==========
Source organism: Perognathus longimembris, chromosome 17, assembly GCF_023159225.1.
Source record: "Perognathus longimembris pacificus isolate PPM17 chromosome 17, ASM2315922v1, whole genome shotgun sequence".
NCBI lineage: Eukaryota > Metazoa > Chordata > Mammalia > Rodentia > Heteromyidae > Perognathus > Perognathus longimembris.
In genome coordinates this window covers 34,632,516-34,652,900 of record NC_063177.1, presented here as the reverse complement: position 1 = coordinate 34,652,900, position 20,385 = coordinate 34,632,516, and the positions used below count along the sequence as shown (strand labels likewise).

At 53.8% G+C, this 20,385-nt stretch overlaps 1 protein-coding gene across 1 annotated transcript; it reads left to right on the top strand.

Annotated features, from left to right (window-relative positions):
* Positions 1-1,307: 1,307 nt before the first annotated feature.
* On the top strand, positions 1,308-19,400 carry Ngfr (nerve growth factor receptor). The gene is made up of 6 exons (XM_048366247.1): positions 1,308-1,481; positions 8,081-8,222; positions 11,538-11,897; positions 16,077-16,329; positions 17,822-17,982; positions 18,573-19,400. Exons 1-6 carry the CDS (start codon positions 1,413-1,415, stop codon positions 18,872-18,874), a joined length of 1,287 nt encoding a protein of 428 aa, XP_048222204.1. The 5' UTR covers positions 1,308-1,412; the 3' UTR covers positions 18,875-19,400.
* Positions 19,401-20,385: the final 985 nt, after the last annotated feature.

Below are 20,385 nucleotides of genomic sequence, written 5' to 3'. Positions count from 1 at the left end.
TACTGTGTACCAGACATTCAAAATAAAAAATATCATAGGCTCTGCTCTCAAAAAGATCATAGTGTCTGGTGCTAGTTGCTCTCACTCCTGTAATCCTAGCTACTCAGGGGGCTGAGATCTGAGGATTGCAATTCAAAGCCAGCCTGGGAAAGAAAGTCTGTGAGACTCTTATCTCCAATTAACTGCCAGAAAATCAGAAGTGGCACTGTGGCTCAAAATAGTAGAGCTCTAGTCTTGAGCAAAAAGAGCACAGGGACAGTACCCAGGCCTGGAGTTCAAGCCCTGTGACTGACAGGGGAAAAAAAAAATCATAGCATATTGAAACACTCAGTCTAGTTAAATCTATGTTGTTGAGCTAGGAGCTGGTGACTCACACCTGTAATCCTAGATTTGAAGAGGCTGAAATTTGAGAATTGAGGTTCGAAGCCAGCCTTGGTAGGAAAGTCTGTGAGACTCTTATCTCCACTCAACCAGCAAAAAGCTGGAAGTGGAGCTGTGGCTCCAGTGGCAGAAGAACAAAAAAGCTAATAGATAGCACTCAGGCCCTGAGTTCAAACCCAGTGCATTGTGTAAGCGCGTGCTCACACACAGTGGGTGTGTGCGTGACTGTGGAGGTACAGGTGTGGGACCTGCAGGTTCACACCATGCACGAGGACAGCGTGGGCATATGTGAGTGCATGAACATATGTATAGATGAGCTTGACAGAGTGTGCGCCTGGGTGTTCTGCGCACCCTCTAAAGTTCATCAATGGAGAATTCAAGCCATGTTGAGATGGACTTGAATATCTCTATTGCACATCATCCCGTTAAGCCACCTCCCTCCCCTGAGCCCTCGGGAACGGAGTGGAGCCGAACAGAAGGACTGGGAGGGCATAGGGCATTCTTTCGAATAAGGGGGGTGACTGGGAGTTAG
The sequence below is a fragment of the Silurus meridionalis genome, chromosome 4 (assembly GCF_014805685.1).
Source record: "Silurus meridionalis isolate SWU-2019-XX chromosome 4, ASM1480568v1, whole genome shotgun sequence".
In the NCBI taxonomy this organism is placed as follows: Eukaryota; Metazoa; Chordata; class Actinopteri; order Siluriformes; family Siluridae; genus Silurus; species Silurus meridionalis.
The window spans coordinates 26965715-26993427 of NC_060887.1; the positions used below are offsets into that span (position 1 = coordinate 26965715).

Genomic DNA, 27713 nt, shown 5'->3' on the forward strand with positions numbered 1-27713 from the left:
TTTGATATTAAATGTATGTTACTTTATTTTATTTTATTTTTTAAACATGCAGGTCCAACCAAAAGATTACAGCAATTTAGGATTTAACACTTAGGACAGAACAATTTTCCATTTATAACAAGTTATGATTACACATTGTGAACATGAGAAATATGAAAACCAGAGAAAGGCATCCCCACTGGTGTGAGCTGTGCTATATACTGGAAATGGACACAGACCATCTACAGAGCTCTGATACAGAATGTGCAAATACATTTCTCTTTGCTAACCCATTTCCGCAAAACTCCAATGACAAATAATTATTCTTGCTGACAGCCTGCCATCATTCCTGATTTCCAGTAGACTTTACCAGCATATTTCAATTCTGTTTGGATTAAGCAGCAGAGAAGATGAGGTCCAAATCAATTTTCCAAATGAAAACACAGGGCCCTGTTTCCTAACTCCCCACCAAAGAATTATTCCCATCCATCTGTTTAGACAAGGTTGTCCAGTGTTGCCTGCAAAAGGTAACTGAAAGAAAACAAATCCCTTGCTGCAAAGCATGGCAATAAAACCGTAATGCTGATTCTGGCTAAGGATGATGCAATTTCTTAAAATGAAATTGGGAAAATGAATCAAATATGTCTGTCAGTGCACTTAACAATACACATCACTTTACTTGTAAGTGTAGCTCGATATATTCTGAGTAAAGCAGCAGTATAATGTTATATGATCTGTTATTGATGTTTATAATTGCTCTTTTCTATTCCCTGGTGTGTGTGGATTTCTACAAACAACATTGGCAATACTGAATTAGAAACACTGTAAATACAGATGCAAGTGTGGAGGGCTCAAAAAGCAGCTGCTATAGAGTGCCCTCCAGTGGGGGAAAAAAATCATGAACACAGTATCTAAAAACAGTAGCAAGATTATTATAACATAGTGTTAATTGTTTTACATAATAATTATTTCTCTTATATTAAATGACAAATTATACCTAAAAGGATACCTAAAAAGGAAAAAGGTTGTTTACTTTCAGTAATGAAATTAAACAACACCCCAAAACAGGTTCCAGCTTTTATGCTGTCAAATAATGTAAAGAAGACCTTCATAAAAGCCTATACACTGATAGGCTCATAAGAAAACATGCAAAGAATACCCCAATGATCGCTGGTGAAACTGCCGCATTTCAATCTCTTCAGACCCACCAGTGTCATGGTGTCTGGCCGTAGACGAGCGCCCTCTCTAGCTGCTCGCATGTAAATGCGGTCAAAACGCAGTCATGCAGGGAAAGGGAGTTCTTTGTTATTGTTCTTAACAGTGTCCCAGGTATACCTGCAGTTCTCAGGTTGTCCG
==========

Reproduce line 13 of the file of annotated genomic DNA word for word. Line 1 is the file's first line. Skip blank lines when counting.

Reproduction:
Source record: "Silurus meridionalis isolate SWU-2019-XX chromosome 4, ASM1480568v1, whole genome shotgun sequence".